Previous work on the folktale roots of All’s Well has focused on two motifs clearly discernible in Shakespeare’s literary source, Boccaccio’s tale of Giletta of Narbonne: the maiden’s curing of the king and the wife’s satisfaction of her husband’s impossible conditions for marriage However, the distance between the cooly competent Giletta and the passionately driven Helena is, in part, attributable to the influence on Shakespeare’s play of a third tale-type, “The Search for the Lost Husband” (AT 425), which, according to folklorists, circulated widely in oral versions during this period. This tale-type provides a valuable interpretive lens for All’s Well that Ends Well, clarifying aspects of the play that have puzzled critics; in particular, the apparent contradictions in the character of Helena. Like Helena’s, the wife’s quest for the lost husband is at once a penitential pilgrimage and a rescue mission. She redeems him from the alienation of enchantment, symbolized in the person of a rival bride, not by simply by her wit, but through her suffering and with providential aid. Both agent and patient, she embodies a powerful stereotype of female heroism recognizable to Shakespeare’s audience from the AT 425 tales.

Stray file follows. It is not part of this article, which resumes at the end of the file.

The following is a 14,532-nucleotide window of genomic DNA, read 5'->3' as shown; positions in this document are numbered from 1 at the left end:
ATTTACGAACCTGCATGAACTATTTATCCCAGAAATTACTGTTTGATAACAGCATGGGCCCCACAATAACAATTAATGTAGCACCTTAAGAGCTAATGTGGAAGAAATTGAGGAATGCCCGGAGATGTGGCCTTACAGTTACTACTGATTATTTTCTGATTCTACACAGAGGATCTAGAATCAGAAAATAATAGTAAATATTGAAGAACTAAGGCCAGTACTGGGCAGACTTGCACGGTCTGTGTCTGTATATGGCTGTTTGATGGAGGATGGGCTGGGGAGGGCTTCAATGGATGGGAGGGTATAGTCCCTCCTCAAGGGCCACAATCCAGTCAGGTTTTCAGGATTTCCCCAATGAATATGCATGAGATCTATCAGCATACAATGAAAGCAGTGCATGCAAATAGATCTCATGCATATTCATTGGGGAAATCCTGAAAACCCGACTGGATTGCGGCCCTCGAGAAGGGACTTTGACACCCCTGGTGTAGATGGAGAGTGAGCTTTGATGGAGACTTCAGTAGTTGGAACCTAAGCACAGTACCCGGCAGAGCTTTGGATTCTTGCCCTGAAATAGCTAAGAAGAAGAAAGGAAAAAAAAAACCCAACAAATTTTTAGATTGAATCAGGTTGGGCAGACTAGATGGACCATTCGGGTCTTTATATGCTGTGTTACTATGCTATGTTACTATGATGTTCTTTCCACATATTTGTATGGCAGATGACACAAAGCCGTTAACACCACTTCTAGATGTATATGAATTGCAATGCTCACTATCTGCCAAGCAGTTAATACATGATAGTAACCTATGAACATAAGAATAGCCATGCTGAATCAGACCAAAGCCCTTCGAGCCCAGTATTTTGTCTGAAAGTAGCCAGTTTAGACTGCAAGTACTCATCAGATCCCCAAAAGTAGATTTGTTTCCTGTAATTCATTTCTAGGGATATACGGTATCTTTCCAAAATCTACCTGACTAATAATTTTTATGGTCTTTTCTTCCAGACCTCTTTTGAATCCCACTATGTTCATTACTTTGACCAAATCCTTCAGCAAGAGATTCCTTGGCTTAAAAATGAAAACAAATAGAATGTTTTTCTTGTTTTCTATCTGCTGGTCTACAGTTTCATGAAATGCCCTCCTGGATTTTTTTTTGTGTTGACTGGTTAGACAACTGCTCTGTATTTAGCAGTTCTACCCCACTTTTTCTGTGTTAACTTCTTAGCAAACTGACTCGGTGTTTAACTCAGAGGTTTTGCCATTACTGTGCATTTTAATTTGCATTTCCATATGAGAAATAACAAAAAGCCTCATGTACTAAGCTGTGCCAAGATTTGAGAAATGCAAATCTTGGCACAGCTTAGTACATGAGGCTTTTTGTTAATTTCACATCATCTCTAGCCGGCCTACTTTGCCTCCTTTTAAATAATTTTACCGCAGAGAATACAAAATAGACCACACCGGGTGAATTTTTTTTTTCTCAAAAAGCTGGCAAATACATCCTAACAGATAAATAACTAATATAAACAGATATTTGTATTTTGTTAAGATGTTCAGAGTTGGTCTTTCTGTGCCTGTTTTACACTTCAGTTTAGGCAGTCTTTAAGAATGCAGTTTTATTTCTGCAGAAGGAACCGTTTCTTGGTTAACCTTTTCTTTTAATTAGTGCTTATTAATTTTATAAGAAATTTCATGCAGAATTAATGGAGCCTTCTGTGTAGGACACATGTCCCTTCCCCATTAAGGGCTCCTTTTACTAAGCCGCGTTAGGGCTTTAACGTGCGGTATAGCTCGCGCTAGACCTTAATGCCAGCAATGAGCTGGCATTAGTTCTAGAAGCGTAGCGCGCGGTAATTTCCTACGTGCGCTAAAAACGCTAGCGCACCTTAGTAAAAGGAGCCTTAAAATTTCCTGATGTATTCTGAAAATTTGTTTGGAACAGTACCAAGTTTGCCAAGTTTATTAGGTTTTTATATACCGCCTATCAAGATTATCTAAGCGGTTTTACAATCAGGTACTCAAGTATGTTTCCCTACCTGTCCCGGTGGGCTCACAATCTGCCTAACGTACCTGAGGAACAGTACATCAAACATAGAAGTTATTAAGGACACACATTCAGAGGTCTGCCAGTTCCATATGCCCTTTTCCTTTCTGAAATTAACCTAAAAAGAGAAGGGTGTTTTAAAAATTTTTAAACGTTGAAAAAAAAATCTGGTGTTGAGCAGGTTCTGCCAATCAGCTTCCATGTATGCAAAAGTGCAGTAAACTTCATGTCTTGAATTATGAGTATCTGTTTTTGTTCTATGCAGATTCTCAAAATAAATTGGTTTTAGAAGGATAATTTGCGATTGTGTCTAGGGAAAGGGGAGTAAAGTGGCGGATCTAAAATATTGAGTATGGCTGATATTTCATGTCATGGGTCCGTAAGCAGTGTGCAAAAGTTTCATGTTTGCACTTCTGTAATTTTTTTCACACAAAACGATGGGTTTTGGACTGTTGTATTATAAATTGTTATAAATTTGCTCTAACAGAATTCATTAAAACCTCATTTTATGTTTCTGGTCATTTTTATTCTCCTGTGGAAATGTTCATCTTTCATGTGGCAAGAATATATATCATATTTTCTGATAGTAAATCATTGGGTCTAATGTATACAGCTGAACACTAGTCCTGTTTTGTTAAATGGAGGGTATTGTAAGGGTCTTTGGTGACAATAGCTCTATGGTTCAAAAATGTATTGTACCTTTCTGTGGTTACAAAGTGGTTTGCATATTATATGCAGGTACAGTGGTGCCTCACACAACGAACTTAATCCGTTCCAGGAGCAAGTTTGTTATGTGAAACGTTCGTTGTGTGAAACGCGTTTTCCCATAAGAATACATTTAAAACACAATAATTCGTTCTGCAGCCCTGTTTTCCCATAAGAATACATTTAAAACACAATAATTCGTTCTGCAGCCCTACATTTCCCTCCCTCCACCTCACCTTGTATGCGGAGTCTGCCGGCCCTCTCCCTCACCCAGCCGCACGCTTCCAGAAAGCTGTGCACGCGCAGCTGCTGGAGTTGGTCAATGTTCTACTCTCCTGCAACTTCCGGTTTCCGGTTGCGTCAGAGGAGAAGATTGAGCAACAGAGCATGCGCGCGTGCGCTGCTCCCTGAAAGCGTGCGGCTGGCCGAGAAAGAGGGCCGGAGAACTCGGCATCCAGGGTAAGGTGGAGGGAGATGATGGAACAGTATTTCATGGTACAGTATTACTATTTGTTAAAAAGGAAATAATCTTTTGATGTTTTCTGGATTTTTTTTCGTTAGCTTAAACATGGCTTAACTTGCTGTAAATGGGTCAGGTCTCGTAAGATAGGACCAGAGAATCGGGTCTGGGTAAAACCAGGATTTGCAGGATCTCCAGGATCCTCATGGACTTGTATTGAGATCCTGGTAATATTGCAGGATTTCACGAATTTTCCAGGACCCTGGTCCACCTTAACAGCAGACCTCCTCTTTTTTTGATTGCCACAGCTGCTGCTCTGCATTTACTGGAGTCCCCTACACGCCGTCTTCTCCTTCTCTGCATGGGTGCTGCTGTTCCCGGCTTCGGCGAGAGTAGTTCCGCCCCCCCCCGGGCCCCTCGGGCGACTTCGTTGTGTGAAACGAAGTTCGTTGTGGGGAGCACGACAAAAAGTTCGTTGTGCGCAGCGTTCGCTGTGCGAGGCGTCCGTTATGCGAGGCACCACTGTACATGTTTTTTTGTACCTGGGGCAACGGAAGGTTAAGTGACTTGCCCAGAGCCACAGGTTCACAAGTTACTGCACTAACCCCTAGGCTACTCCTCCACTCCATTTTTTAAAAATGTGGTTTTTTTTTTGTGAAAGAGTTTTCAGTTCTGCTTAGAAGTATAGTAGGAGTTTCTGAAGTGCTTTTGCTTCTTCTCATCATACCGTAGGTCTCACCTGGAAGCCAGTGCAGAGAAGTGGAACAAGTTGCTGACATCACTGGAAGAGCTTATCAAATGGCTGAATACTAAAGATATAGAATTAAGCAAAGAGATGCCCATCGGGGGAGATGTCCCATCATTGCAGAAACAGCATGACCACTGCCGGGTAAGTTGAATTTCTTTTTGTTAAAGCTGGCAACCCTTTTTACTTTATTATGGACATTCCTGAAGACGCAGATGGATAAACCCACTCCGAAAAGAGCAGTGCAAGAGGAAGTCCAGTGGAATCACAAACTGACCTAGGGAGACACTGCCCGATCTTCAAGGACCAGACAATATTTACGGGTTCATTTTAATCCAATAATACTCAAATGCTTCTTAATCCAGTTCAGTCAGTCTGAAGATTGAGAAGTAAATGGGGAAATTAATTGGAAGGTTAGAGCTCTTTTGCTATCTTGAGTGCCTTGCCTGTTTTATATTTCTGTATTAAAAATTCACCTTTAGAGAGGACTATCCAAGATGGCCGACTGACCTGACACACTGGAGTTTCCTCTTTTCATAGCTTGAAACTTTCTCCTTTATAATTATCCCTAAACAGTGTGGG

Author Biography

Karen Bamford is Associate Professor and Head of the Department of English at Mount Allison University in New Brunswick, Canada. She is the author of Sexual Violence on the Jacobean Stage (St. Martin's, 2000), and with Alexander Leggatt, co-editor of Approches to Teaching English Renaissance Drama (MLA, 2002). With Mary Ellen Lamb, she is co-editing a collection of essays on gender and the oral traditions in early modern England (forthcoming from Ashgate); and with Helen Ostovich, she is co-editing All's Well That Ends Well for the Internet Shakespeare.